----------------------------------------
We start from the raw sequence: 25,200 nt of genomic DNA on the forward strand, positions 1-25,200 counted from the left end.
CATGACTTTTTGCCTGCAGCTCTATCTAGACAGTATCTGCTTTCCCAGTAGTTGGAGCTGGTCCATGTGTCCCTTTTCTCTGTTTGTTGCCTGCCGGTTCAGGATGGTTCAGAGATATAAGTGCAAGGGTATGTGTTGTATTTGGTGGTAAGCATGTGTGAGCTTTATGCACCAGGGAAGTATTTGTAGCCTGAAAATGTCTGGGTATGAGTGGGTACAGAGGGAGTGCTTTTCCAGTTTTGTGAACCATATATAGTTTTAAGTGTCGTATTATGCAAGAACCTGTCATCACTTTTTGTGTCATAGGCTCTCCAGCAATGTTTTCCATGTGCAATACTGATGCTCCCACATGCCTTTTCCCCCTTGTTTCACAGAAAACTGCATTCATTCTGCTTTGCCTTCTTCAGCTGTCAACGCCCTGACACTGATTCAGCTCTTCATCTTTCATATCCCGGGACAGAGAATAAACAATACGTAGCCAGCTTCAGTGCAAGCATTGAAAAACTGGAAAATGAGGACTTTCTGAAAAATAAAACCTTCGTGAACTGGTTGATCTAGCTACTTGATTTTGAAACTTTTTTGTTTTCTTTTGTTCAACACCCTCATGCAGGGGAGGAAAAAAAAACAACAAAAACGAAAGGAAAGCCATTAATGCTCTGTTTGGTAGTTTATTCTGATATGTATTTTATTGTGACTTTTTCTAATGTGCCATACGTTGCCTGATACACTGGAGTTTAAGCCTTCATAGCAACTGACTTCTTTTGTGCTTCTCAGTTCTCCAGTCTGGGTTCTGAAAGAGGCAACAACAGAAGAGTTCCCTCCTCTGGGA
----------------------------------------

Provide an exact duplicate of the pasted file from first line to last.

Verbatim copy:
We start from the raw sequence: 25,200 nt of genomic DNA on the forward strand, positions 1-25,200 counted from the left end.
CATGACTTTTTGCCTGCAGCTCTATCTAGACAGTATCTGCTTTCCCAGTAGTTGGAGCTGGTCCATGTGTCCCTTTTCTCTGTTTGTTGCCTGCCGGTTCAGGATGGTTCAGAGATATAAGTGCAAGGGTATGTGTTGTATTTGGTGGTAAGCATGTGTGAGCTTTATGCACCAGGGAAGTATTTGTAGCCTGAAAATGTCTGGGTATGAGTGGGTACAGAGGGAGTGCTTTTCCAGTTTTGTGAACCATATATAGTTTTAAGTGTCGTATTATGCAAGAACCTGTCATCACTTTTTGTGTCATAGGCTCTCCAGCAATGTTTTCCATGTGCAATACTGATGCTCCCACATGCCTTTTCCCCCTTGTTTCACAGAAAACTGCATTCATTCTGCTTTGCCTTCTTCAGCTGTCAACGCCCTGACACTGATTCAGCTCTTCATCTTTCATATCCCGGGACAGAGAATAAACAATACGTAGCCAGCTTCAGTGCAAGCATTGAAAAACTGGAAAATGAGGACTTTCTGAAAAATAAAACCTTCGTGAACTGGTTGATCTAGCTACTTGATTTTGAAACTTTTTTGTTTTCTTTTGTTCAACACCCTCATGCAGGGGAGGAAAAAAAAACAACAAAAACGAAAGGAAAGCCATTAATGCTCTGTTTGGTAGTTTATTCTGATATGTATTTTATTGTGACTTTTTCTAATGTGCCATACGTTGCCTGATACACTGGAGTTTAAGCCTTCATAGCAACTGACTTCTTTTGTGCTTCTCAGTTCTCCAGTCTGGGTTCTGAAAGAGGCAACAACAGAAGAGTTCCCTCCTCTGGGA